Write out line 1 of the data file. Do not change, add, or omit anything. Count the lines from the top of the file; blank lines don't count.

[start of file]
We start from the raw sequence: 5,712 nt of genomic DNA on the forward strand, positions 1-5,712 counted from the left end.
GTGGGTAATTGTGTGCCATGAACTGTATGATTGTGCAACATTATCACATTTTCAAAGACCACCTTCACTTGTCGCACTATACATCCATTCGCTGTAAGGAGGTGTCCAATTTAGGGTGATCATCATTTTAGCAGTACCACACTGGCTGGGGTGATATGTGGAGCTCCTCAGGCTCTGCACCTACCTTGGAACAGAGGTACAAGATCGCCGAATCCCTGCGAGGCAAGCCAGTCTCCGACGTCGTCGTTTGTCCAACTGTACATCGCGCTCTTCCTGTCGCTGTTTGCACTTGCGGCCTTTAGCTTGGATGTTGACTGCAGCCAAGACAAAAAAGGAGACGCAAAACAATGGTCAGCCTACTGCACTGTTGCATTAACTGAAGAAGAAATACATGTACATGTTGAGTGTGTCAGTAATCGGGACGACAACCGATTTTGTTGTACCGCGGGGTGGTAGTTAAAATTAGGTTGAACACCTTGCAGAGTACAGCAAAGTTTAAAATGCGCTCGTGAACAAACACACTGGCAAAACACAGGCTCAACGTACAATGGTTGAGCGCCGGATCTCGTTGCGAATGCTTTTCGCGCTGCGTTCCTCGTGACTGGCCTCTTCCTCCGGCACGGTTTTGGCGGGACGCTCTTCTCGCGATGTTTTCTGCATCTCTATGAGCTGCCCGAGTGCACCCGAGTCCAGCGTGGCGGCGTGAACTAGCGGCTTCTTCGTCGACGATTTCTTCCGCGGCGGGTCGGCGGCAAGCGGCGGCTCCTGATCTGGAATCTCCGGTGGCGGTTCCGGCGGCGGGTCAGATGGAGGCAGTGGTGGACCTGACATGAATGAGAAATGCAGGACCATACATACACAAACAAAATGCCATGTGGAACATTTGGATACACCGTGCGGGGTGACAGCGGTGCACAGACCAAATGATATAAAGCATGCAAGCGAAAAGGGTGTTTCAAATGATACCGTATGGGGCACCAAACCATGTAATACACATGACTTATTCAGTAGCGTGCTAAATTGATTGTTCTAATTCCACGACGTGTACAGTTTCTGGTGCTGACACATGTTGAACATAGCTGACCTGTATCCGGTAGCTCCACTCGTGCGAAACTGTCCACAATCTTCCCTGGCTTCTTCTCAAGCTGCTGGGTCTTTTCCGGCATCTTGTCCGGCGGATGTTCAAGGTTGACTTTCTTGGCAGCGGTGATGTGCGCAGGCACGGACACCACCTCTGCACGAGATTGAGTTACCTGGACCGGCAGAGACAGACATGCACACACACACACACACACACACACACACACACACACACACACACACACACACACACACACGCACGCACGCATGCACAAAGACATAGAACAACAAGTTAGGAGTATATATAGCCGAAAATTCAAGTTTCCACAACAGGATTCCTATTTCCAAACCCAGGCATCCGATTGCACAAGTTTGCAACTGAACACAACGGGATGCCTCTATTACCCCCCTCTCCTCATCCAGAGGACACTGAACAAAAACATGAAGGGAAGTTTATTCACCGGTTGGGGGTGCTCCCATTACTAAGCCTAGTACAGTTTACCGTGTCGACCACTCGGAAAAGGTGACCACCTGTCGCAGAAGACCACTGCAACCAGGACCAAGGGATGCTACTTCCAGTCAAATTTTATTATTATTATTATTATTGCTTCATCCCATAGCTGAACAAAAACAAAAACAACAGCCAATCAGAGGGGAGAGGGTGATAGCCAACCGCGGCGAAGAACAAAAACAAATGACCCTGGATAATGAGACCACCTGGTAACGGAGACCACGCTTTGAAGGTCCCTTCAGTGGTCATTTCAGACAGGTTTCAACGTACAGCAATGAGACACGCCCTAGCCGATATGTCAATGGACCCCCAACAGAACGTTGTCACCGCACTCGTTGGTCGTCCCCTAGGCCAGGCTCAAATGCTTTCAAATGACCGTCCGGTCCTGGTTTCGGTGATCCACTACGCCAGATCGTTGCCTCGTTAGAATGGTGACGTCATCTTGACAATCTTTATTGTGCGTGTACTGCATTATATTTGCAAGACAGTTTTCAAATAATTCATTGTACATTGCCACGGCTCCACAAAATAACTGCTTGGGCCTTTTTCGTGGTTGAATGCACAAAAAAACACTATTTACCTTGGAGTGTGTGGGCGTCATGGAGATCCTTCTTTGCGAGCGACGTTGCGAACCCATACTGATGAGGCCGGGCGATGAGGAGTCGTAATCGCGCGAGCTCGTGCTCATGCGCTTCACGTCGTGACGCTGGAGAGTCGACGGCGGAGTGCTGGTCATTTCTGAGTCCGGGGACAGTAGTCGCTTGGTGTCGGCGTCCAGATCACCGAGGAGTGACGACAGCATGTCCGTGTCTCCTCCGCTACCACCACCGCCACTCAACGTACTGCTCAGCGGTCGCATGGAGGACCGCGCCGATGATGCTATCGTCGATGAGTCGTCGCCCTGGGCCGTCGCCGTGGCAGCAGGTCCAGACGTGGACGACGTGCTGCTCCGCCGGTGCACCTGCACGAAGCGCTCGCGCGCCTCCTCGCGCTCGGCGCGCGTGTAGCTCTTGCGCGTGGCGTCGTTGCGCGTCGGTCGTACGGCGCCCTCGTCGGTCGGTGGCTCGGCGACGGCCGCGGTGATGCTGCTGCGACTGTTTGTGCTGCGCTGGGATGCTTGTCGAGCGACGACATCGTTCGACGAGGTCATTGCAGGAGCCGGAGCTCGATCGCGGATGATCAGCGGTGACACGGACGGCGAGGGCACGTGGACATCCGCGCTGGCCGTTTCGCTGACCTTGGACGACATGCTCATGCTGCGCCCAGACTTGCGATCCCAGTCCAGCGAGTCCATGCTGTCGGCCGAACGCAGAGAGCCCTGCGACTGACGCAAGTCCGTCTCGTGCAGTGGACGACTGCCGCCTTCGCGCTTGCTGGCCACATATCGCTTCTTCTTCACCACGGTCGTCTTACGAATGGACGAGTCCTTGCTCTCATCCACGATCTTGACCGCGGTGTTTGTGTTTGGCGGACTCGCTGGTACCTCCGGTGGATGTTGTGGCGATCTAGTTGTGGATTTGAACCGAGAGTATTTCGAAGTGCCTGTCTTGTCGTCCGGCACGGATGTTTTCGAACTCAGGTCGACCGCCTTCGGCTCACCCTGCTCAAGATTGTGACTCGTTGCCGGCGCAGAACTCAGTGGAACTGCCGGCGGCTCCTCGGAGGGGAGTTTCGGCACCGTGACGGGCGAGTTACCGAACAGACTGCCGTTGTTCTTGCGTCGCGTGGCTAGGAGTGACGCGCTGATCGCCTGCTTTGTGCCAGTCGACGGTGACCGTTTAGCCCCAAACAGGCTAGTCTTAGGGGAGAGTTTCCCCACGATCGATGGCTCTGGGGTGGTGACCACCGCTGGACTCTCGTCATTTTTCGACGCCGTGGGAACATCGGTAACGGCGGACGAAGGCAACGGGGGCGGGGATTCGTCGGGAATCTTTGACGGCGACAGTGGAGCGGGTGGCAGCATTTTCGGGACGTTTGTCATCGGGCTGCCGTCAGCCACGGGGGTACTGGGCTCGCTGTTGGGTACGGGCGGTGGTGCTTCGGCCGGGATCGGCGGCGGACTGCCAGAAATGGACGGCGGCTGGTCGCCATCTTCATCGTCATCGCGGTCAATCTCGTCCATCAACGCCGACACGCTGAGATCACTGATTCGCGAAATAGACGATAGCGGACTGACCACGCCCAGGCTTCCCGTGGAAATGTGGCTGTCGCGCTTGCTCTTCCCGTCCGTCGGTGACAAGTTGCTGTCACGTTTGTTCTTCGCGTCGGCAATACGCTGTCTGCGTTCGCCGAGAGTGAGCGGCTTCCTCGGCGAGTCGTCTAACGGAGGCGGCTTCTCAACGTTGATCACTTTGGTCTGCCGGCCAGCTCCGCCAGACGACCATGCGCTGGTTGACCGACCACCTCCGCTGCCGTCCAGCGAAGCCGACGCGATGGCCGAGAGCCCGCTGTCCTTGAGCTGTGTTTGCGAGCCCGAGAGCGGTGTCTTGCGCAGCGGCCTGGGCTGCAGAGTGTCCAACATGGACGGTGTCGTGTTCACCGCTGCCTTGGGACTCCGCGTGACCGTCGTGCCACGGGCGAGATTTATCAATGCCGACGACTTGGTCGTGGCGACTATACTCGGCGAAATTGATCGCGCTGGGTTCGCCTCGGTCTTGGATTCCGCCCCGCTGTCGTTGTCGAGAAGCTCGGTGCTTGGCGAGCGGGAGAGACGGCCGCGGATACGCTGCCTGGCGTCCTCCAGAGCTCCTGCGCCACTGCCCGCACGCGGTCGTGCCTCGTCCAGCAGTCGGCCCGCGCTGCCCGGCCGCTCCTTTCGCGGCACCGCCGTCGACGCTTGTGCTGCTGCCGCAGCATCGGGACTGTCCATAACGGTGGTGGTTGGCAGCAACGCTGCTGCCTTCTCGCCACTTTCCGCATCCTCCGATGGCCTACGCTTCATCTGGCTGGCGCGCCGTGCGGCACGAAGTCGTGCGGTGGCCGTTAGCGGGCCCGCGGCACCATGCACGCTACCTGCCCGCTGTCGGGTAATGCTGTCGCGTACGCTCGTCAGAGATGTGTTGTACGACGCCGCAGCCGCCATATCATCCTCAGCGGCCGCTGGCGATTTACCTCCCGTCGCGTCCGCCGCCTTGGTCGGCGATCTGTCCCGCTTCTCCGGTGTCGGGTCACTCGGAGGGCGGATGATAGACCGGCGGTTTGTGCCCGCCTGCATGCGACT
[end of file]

We start from the raw sequence: 5,712 nt of genomic DNA on the forward strand, positions 1-5,712 counted from the left end.